Self-described "electronics and mechanical design enthusiast" Robin Reiter has launched a crowdfunding campaign for the Pixel Pump, an open-hardware desktop pick-and-place tool designed around a Raspberry Pi RP2040 microcontroller.
Reiter unveiled the Pixel Pump a year ago as an open source vacuum pump designed to make it easier to pick up and place small components when performing surface-mount technology (SMT) board assembly. Using a 3D-printed housing and a control system driven by Raspberry Pi's low-cost yet surprisingly-flexible RP2040 microcontroller running a customized MicroPython firmware, beta testing of the device showcased its potential — and now it's finally available to order.
"Pixel Pump ships with a set of five stainless-steel nozzles in each of five different sizes, with outer diameters ranging from 0.3mm all the way up to 1.8mm," Reiter says of the device's final specifications. "With this set, you should be able to pick and place most SMD components, including small 0402 passives, larger parts like inductors and ICs, and just about everything in between. The nozzles are held in place by a Luer lock slip fitting that facilitates quick nozzle changes and broad compatibility with third-party nozzles."
Just as with as with the 3D-printed prototypes, the finished Pixel Pump design includes tactile silicone buttons with RGB backlighting for settings feedback, a pressure-release valve triggered by a foot pedal, and a sintered air filter to prevent damage from debris.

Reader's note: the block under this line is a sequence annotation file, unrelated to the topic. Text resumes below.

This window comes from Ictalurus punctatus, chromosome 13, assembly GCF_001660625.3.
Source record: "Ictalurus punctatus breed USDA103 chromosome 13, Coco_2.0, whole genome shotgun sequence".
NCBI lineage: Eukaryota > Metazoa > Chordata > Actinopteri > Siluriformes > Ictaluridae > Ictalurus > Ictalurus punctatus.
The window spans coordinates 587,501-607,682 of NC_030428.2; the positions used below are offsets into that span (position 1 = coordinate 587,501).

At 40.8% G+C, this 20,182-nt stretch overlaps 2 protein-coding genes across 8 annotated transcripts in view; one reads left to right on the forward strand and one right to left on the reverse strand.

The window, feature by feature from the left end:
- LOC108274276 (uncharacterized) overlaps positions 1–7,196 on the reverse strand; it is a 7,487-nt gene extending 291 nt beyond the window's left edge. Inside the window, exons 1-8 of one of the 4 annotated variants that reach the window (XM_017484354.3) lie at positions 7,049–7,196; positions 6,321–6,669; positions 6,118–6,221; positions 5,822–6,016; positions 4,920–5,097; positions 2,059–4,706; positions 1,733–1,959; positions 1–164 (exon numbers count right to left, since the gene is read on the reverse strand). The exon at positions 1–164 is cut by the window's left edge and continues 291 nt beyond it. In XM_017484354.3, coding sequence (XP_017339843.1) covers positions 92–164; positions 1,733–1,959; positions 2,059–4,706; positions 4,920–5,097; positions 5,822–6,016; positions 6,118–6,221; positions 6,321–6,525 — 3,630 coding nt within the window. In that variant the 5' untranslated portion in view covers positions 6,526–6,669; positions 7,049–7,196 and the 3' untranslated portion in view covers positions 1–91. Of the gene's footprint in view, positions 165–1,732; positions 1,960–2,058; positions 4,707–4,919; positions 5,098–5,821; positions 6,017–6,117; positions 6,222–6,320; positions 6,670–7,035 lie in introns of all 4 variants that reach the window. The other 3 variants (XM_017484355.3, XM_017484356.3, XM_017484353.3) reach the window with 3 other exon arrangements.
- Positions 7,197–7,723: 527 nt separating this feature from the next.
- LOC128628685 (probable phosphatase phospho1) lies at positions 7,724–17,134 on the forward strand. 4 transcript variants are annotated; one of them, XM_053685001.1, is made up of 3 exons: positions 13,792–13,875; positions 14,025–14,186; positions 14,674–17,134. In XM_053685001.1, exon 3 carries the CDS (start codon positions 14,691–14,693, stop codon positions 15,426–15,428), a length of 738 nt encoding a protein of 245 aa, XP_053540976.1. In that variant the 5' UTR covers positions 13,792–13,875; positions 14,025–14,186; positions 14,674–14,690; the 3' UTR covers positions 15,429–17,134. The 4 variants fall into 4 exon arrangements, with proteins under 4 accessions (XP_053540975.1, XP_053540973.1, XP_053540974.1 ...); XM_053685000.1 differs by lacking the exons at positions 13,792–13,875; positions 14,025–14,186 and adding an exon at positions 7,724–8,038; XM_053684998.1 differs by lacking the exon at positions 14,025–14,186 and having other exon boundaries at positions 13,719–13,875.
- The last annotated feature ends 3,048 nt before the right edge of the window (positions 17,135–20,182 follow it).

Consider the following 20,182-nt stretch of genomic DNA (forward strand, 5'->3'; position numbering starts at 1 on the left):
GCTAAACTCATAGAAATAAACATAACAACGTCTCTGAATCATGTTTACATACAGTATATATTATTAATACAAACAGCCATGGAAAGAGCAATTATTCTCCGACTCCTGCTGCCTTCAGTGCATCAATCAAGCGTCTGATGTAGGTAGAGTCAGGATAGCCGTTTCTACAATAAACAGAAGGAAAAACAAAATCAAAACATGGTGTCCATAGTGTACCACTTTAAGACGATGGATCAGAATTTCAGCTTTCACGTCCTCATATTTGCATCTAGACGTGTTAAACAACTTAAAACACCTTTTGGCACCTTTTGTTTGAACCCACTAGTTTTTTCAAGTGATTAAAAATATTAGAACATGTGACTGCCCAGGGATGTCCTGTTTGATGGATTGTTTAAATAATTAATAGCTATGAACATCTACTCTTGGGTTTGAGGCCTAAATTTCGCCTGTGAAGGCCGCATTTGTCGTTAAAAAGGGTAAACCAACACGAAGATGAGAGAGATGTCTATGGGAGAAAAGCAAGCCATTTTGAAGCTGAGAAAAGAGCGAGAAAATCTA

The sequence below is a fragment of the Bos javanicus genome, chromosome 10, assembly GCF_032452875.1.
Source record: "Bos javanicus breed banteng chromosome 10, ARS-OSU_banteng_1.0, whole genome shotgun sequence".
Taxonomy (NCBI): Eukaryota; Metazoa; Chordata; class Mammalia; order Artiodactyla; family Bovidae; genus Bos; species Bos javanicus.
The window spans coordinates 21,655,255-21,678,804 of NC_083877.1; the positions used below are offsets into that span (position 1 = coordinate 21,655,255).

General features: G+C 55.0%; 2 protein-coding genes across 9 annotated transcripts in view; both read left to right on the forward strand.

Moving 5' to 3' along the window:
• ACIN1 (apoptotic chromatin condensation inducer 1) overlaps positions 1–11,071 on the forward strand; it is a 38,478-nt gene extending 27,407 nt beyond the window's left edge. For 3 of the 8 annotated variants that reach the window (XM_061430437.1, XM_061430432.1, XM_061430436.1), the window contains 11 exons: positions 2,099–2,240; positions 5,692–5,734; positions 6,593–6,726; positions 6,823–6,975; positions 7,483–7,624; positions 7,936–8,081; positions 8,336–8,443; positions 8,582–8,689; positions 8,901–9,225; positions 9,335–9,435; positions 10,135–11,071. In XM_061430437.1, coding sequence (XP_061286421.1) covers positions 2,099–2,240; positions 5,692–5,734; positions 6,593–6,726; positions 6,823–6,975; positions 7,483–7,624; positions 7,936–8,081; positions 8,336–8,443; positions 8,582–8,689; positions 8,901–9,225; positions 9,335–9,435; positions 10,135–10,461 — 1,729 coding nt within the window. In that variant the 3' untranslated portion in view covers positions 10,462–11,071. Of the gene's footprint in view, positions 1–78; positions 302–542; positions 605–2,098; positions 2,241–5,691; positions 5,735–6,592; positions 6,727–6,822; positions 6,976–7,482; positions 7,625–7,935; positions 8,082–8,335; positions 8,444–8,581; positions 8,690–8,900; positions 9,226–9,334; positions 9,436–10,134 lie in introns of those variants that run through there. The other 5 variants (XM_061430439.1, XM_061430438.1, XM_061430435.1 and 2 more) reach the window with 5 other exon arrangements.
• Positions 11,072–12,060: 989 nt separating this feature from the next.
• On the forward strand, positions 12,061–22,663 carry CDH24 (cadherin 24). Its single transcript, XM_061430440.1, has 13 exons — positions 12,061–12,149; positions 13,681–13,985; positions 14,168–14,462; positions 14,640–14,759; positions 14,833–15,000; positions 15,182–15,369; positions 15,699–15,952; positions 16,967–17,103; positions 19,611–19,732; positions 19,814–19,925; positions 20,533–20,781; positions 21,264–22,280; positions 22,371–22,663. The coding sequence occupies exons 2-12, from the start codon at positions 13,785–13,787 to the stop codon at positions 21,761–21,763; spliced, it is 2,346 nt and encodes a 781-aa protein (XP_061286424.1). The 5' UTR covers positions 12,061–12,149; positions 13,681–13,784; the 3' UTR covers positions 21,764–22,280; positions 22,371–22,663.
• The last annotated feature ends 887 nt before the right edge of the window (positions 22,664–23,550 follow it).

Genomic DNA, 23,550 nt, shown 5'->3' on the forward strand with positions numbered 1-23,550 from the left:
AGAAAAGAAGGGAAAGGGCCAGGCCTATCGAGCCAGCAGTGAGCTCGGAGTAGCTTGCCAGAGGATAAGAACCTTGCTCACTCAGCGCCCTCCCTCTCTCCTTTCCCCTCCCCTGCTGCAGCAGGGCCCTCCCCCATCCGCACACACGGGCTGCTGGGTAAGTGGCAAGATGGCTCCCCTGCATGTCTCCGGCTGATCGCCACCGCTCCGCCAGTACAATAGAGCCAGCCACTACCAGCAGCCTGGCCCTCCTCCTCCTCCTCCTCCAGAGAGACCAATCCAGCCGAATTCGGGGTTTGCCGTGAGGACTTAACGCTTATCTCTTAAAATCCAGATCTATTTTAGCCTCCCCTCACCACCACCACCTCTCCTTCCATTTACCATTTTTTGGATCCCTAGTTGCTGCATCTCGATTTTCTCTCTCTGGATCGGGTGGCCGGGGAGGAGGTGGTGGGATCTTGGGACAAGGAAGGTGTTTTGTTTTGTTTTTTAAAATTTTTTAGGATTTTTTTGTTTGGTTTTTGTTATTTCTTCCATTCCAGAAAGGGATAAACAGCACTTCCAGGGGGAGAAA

"Pixel Pump was designed primarily for individuals and organizations that manufacture one-off prototypes," Reiter explains, "but it's also well suited for small production runs. It’s super easy to use and is actually faster than an automated pick-and-place machine for smaller batch sizes. Pixel Pump is the perfect companion for hobbyists and professionals who love making their own PCBs."
To make assembly an even faster process, Reiter is also launching an accessory: SMD Magazines, injection-molded containers designed to store taped SMD components with a spring-loaded mechanism and an optional rail to allow up to eight magazines to be connected into a single unit for quick component selection and pick-up.
Full details on the project are available on the Pixel Pump Crowd Supply campaign page, where the base kit is priced at $499 with SMD magazines available for $36 for eight and an additional $36 for the eight-magazine rail add-on. All hardware is expected to ship in mid-January 2023. Source code and mainboard design files are already available in Reiter's GitHub repositories under unspecified open source licenses.